Study supports rise in autism related to changes in diagnosis
Posted by lightfoot on Tuesday, May 13, 2008 (16:49:30) By Craig Brierley
Research funded by the Wellcome Trust suggests that many children diagnosed with severe language disorders in the 1980s and 1990s would today be diagnosed as having autism. The research supports the theory that the rise in the number of cases of autism may be related to changes in how it is diagnosed.
Autism Connected To Gene Central To Neuron Formation
Posted by lightfoot on Friday, April 04, 2008 (21:58:46) Ph.D., Associate Professor of Pathology at Stony Brook University Medical Center, and colleagues have found that a disruption of the Contactin 4 gene on chromosome 3 may be linked to autism spectrum disorder (ASD). What causes ASD, a developmental disorder of the central nervous system, is largely unknown. Dr. Hatchwellâ€™s finding suggests that mutations affecting Contactin 4 may be relevant to ASD pathogenesis, and thus a potential biomarker for some individuals with the disorder.
UW plans two research studies of infants who have autistic older siblings
Posted by lightfoot on Friday, April 04, 2008 (21:55:14) by DEBBIE CAFAZZO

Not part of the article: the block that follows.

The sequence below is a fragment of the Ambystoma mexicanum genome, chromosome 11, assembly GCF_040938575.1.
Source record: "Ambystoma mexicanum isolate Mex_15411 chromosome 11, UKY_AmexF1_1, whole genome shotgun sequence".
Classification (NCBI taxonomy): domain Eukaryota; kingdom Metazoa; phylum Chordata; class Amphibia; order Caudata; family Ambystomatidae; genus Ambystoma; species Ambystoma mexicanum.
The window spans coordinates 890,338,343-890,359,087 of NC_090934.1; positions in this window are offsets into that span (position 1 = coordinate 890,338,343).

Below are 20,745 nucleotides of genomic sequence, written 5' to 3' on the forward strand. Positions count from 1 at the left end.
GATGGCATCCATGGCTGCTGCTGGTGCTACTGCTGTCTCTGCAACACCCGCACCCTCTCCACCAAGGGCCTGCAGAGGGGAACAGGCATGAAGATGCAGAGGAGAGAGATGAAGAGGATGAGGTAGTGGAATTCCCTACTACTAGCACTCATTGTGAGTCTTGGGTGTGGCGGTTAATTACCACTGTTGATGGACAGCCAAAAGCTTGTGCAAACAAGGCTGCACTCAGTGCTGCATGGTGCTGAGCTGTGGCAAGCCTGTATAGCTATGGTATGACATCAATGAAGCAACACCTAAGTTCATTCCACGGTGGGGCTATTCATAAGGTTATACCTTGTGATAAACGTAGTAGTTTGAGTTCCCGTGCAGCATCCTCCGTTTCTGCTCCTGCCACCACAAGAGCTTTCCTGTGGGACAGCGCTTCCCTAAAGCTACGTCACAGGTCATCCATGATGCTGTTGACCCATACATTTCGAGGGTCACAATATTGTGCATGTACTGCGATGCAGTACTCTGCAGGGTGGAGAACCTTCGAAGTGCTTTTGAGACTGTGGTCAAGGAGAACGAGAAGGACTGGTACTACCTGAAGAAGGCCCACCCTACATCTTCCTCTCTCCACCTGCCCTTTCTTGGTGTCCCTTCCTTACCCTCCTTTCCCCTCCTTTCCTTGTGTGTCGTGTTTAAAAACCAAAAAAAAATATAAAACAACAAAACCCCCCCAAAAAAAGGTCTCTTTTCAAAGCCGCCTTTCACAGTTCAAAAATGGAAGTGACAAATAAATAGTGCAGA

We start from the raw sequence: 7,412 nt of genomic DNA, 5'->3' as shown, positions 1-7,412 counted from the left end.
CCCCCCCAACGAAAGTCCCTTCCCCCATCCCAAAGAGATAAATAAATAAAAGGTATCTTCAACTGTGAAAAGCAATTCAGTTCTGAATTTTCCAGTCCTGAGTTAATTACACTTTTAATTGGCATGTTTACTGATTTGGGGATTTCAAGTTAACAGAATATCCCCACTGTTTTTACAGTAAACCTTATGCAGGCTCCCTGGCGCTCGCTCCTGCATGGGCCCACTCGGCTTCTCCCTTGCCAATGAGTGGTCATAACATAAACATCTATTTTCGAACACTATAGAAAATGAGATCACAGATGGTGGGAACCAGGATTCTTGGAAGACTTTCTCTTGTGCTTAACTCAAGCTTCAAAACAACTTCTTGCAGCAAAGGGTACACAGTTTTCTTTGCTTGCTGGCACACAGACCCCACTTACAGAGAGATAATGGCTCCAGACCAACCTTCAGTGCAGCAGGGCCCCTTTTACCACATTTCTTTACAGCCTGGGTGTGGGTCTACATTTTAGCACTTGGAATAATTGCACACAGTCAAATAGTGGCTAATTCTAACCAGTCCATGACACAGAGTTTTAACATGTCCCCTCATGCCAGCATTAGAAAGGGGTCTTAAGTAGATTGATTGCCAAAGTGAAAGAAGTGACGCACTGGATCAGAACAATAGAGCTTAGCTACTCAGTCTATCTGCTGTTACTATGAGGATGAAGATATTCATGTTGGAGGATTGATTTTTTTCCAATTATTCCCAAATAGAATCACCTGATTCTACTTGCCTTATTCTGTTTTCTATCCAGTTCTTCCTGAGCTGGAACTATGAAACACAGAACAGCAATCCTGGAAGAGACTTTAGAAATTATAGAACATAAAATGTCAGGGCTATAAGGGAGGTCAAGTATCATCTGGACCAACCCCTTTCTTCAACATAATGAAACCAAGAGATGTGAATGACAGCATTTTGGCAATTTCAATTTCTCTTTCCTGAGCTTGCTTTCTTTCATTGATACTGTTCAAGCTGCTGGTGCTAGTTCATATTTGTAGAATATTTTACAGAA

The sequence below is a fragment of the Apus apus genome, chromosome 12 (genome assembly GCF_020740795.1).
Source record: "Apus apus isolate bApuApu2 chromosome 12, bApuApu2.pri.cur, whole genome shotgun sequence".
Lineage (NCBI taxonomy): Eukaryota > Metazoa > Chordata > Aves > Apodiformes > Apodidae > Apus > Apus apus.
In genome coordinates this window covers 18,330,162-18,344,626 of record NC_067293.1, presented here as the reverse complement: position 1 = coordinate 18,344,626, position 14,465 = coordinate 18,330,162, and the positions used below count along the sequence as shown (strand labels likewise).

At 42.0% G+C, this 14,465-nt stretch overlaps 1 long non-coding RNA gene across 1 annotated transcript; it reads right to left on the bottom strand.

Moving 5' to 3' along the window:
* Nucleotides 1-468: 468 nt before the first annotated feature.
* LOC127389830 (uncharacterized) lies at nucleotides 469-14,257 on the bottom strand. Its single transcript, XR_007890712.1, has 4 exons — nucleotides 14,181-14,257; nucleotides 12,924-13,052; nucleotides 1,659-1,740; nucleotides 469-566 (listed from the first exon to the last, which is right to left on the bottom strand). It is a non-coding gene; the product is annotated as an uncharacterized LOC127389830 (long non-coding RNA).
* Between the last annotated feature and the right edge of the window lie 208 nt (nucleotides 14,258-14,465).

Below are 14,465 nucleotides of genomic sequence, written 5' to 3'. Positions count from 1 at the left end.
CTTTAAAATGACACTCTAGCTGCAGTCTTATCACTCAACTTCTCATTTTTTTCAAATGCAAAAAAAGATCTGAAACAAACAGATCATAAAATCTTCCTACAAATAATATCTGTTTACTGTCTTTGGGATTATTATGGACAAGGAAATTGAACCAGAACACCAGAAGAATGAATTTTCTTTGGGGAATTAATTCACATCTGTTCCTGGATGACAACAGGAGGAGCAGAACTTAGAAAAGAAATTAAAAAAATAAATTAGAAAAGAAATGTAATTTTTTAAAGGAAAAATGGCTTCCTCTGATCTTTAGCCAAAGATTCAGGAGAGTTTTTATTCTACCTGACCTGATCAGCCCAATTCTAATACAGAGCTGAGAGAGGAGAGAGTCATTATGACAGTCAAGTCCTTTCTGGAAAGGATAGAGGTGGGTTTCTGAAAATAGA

Two new University of Washington research studies seek to enroll infants from the Puget Sound region who have autistic older siblings.
One study wants to assess and monitor 100 babies beginning at age 6 months, then again at 12 and 24 months of age. Babies will be given an MRI at each age. MRI images will allow scientists to look for subtle anatomical differences in the babiesâ€™ brains at each stage of development.
The other study seeks 200 infants 6 months old or younger with autistic siblings. Babies in this study will be divided into two groups. One group will be monitored by specialists and referred for community treatment. The other group and their mothers will participate in a program at the Seattle UW Autism Center. Mothers will be trained, for example, to engage their infants in eye contact. Mother and child will be videotaped interacting once a week for nine weeks.
Posted by lightfoot on Sunday, March 23, 2008 (20:58:34) by Sara Denton
The University of Alabama has conducted a groundbreaking study on the brain patterns of teenagers affected with autism.
Mark Klinger, associate professor of psychology, and Laura Klinger, an associate psychology professor, worked with members of Baylor College of Medicine in Houston, Texas, to discover changes in brain patterns in adolescents with the disorder.
Autistic Society Some Rights Reserved
Information presented through this website is not intended to be a substitute for professional consultation.
Interactive software released under GNU GPL,